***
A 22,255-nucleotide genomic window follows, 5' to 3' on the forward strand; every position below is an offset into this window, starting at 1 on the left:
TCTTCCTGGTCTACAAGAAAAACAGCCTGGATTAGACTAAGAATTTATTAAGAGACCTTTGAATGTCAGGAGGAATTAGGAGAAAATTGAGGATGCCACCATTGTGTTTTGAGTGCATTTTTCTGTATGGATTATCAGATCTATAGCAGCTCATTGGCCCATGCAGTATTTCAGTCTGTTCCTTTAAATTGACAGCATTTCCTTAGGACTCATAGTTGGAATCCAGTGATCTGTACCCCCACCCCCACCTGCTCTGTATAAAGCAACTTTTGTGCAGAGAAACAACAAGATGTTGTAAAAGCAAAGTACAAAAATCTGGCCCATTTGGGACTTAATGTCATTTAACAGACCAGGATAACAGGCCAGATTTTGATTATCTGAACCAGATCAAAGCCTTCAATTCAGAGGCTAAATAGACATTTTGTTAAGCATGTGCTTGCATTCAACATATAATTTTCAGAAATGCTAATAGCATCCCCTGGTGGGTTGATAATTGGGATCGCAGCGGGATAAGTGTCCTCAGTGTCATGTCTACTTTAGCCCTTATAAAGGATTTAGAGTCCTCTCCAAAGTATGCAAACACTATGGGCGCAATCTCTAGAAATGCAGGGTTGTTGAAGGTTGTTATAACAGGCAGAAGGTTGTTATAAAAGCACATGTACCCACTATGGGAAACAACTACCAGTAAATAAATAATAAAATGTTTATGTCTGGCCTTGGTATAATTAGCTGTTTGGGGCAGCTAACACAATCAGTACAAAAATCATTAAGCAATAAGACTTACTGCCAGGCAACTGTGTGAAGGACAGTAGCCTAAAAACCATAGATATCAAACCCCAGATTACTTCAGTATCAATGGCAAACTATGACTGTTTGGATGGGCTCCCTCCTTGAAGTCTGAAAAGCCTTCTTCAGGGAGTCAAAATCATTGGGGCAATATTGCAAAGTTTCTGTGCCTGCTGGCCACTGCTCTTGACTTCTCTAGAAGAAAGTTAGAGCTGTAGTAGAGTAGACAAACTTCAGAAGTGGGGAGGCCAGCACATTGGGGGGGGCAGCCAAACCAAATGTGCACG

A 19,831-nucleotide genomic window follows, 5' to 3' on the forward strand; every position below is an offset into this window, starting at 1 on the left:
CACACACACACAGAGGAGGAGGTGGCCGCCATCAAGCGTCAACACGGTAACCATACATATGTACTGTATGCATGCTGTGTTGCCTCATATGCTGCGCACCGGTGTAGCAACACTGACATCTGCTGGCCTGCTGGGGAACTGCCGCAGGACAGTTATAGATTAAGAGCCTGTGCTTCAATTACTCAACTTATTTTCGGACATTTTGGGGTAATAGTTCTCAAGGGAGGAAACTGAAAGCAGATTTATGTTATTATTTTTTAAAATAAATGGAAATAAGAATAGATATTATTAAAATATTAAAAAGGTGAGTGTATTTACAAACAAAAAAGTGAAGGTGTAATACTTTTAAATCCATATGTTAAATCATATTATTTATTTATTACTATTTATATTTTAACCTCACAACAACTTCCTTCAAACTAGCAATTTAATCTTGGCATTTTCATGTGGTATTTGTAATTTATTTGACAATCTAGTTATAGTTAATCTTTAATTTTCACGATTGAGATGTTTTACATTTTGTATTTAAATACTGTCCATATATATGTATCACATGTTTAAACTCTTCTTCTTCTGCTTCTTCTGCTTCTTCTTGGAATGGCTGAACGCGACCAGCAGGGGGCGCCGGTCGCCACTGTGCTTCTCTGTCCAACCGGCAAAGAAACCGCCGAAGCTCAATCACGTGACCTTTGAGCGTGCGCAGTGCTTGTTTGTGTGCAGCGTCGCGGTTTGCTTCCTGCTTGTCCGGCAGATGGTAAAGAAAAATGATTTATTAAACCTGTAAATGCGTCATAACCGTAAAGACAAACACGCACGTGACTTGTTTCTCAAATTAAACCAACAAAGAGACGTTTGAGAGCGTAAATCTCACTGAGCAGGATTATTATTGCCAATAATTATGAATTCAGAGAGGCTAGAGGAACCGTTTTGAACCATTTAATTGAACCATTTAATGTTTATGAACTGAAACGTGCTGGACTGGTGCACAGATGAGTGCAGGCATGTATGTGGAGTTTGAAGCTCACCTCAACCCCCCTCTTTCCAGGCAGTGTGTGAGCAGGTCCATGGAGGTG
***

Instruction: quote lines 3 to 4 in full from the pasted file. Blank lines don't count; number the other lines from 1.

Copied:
A 19,831-nucleotide genomic window follows, 5' to 3' on the forward strand; every position below is an offset into this window, starting at 1 on the left:
CACACACACACAGAGGAGGAGGTGGCCGCCATCAAGCGTCAACACGGTAACCATACATATGTACTGTATGCATGCTGTGTTGCCTCATATGCTGCGCACCGGTGTAGCAACACTGACATCTGCTGGCCTGCTGGGGAACTGCCGCAGGACAGTTATAGATTAAGAGCCTGTGCTTCAATTACTCAACTTATTTTCGGACATTTTGGGGTAATAGTTCTCAAGGGAGGAAACTGAAAGCAGATTTATGTTATTATTTTTTAAAATAAATGGAAATAAGAATAGATATTATTAAAATATTAAAAAGGTGAGTGTATTTACAAACAAAAAAGTGAAGGTGTAATACTTTTAAATCCATATGTTAAATCATATTATTTATTTATTACTATTTATATTTTAACCTCACAACAACTTCCTTCAAACTAGCAATTTAATCTTGGCATTTTCATGTGGTATTTGTAATTTATTTGACAATCTAGTTATAGTTAATCTTTAATTTTCACGATTGAGATGTTTTACATTTTGTATTTAAATACTGTCCATATATATGTATCACATGTTTAAACTCTTCTTCTTCTGCTTCTTCTGCTTCTTCTTGGAATGGCTGAACGCGACCAGCAGGGGGCGCCGGTCGCCACTGTGCTTCTCTGTCCAACCGGCAAAGAAACCGCCGAAGCTCAATCACGTGACCTTTGAGCGTGCGCAGTGCTTGTTTGTGTGCAGCGTCGCGGTTTGCTTCCTGCTTGTCCGGCAGATGGTAAAGAAAAATGATTTATTAAACCTGTAAATGCGTCATAACCGTAAAGACAAACACGCACGTGACTTGTTTCTCAAATTAAACCAACAAAGAGACGTTTGAGAGCGTAAATCTCACTGAGCAGGATTATTATTGCCAATAATTATGAATTCAGAGAGGCTAGAGGAACCGTTTTGAACCATTTAATTGAACCATTTAATGTTTATGAACTGAAACGTGCTGGACTGGTGCACAGATGAGTGCAGGCATGTATGTGGAGTTTGAAGCTCACCTCAACCCCCCTCTTTCCAGGCAGTGTGTGAGCAGGTCCATGGAGGTG